I Never Metaguitar es una novedad en el catálogo de Clean Feed. El quinto volumen de su Guitar Series es una recopilación dirigida por Elliott Sharp, consistente en temas inéditos de 16 guitarristas que trabajan en la escena del jazz de vanguardia y la libre improvisación.
Por supuesto que allí no están ni Pat Metheny, ni John Scofield, ni Bill Frisell. Resulta extraña la ausencia de Joe Morris, aunque esa carencia es muy bien cubierta por las formas de entender la guitarra que tienen primeras figuras del instrumento como Mary Halvorson, Nels Cline, Scott Fields, Jeff Parker, Raoul Björkenheim (aquí a la viola de gamba eléctrica), Elliott Sharp, Mick Barr, Henry Kaiser o Noel Akchoté. Tal y como reza el subtítulo, son guitarristas para el siglo XXI.
http://bun.tomajazz.com/2010/11/varios-autores-i-never-metaguitar-clean.html

The Montreal Mirror review by Lawrence Joseph

VARIOUS – I Never Meta Guitar (Solo Guitars for the 21st Century) (CFG 005)
What’s happening with the guitar these days? Here are 16 answers from 14 guitarists, one six-string banjo player and an electric viola da gambist. Despite the guitar’s thousand-year history, there’s still abundant room for innovation, evidenced by the diversity of approaches taken here: acoustic, electric, laptop, clean, distorted, delayed and ring-modulated, modern jazz to avant noise. Janet Feder and Nels Cline contribute full-bodied melodic picking, contrasting the frantic rushes from Scott Fields and Mick Barr. Creative fret fun curated by Elliott Sharp, who contributes one frenzied track. 9/10
http://www.montrealmirror.com/wp/2010/11/18/music/music-reviews-13/

All About Jazz review by Mark Corroto

Various Artists – I Never Meta Guitar (CFG 005)
There are no fans of the guitar in today’s creative music—they are better described as fanatics, or devotees. But then the guitar has always caused listeners to choose sides. I’m a fan of Jimmy Page and you, Pete Townshend—or do you prefer Wes Montgomery to my Jim Hall. John McLaughlin or Pete Cosey? Some of these debates have, thankfully, carried on for years.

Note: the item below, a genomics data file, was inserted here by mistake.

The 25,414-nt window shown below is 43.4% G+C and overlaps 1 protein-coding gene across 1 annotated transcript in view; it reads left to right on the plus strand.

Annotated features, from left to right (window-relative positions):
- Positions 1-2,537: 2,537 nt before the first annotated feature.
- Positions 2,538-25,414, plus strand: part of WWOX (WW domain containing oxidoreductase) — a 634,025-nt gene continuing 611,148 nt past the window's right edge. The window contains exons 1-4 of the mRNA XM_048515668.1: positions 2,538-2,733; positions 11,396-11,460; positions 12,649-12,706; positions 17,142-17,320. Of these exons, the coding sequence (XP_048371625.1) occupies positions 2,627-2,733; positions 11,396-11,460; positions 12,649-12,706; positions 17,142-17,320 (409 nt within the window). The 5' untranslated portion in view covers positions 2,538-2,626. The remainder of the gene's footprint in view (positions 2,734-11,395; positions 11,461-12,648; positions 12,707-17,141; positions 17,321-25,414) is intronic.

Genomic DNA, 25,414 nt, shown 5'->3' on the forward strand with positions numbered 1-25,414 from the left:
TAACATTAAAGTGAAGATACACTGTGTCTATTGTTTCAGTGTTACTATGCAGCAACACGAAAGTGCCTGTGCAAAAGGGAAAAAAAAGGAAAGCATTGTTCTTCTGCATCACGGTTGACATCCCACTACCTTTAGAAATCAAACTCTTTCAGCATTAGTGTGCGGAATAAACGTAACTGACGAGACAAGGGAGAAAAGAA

With a new century comes new names, and allegiances are redrawn as new techniques are introduced and thankfully new sounds created. Clean Feed Records asked avant-guitar legend Elliott Sharp to curate an album of today’s guitar improvisers and technicians, some familiar names like Nels Cline, Henry Kaiser, and Noel Akchote, and others that are less well-known.

The hottest name in jazz guitar circles these days is Mary Halvorson—featured in bands led by Anthony Braxton, Tom Rainey, Taylor Ho Bynum and Tomas Fujiwara, her Dragon’s Head (Firehouse 12, 2008) has been heavily celebrated by critics. Her rapid-fire note twisting has become a signature, and can be heard on “In Two Parts Missing.” The word “slippery” also applies to Finnish/American guitarist Raoul Björkenheim, perhaps known best for his Scorch Trio sound, which blends the intensity of rock with flights of free jazz. Here, he hints at the stratosphere, but contains his rock with a rolling electric viola.

Michael Gregory is the only musician here who doesn’t perform solo, his Danish trio performing a swinging blues piece. Other players add overdubs and effects to create the sense of multiple players. Chicago Underground guitarist Jeff Parker, for example, utilizes three guitars and varying effects and delays, to develop an understated and cerebral delivery of notes. Others also work with multiple instruments, such as Henry Kaiser’s five acoustic and one electric amalgamation, and Jean-François Pauvros’ extended technique for two guitars.

Then there are the simple, no-effects guitarist Scott Fields and Janet Feder, and the pure sound of Brandon Ross, with his banjo.

With I Never Meta Guitar , there are plenty of sounds to discover, from old and new favorite guitarists.
http://www.allaboutjazz.com/php/article.php?id=37732

Free Jazz review by Stef Gissels

Various Artists – I Never Met A Guitar (solo guitars for the XXI Century) (CFG 005)
***
The album consists of sixteen pieces, by the following musicians : Brandon Ross, Elliott Sharp, Gunnar Geisse, Henry Kaiser, Janet Feder, Jean-François Pauvros, Jeff Parker, Kazuhisa Uchihashi, Mary Halvorson, Michael Gregory, Mick Barr, Mike Cooper, Nels Cline, Noel Akchote, Raoul Björkenheim, Scott Fields.

The great thing about the album is the breadth of material that Sharp put together, and the quality and variety of the pieces.

There are some real discoveries here for me : Jean-François Pauvros is absolutely brilliant, demonstrating the beauty of slowness and emotional depth of his extended techniques; Mike Cooper playing on acoustic guitar, very bluesy and sensitive,

And my favorite guitar players of the moment are excellent too on the album : Noël Akchoté playing a crisp and sweet ballad, so does Nels Cline with possibly the most jazzy piece on the album, Raoul Björkenheim showing how subtlety and rawness can be combined, Brandon Ross on his six-string banjo.

Then there are of course the guys who have barely anything to tell, or at least they play stuff that we’ve heard so often before, and that leave me quite indifferent : either the blues (Michael Gregory), avant-garde emptiness (Kazuhisa Uchihashi), high speed emptiness (Mick Barr).

For the guitar freaks, some technical detail is given too about the mics and amps and guitar-builders, but it’s all within the boundaries of acceptability.

That being said, most of the tunes are not jazz at all. Lots of new ideas and insights into modern guitar playing. Not everything works though, and that’s possibly as well.
http://freejazz-stef.blogspot.com/